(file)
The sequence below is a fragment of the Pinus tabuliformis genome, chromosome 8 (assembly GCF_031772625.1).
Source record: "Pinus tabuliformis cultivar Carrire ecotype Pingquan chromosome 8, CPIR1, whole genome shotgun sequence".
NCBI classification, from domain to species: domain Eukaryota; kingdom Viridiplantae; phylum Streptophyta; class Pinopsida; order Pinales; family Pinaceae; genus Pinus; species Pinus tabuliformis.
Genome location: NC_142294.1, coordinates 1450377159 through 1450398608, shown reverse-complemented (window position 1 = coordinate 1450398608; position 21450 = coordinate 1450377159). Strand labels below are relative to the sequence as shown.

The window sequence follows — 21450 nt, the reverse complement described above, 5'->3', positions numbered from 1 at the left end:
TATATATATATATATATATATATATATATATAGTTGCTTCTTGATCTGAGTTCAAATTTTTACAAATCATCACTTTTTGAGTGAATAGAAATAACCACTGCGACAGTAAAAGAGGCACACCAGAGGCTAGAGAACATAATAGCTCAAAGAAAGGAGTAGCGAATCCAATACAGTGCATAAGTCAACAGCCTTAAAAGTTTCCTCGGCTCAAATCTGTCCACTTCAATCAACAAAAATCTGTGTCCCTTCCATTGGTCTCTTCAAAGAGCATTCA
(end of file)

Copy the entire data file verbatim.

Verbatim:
The sequence below is a fragment of the Pinus tabuliformis genome, chromosome 8 (assembly GCF_031772625.1).
Source record: "Pinus tabuliformis cultivar Carrire ecotype Pingquan chromosome 8, CPIR1, whole genome shotgun sequence".
NCBI classification, from domain to species: domain Eukaryota; kingdom Viridiplantae; phylum Streptophyta; class Pinopsida; order Pinales; family Pinaceae; genus Pinus; species Pinus tabuliformis.
Genome location: NC_142294.1, coordinates 1450377159 through 1450398608, shown reverse-complemented (window position 1 = coordinate 1450398608; position 21450 = coordinate 1450377159). Strand labels below are relative to the sequence as shown.

The window sequence follows — 21450 nt, the reverse complement described above, 5'->3', positions numbered from 1 at the left end:
TATATATATATATATATATATATATATATATAGTTGCTTCTTGATCTGAGTTCAAATTTTTACAAATCATCACTTTTTGAGTGAATAGAAATAACCACTGCGACAGTAAAAGAGGCACACCAGAGGCTAGAGAACATAATAGCTCAAAGAAAGGAGTAGCGAATCCAATACAGTGCATAAGTCAACAGCCTTAAAAGTTTCCTCGGCTCAAATCTGTCCACTTCAATCAACAAAAATCTGTGTCCCTTCCATTGGTCTCTTCAAAGAGCATTCA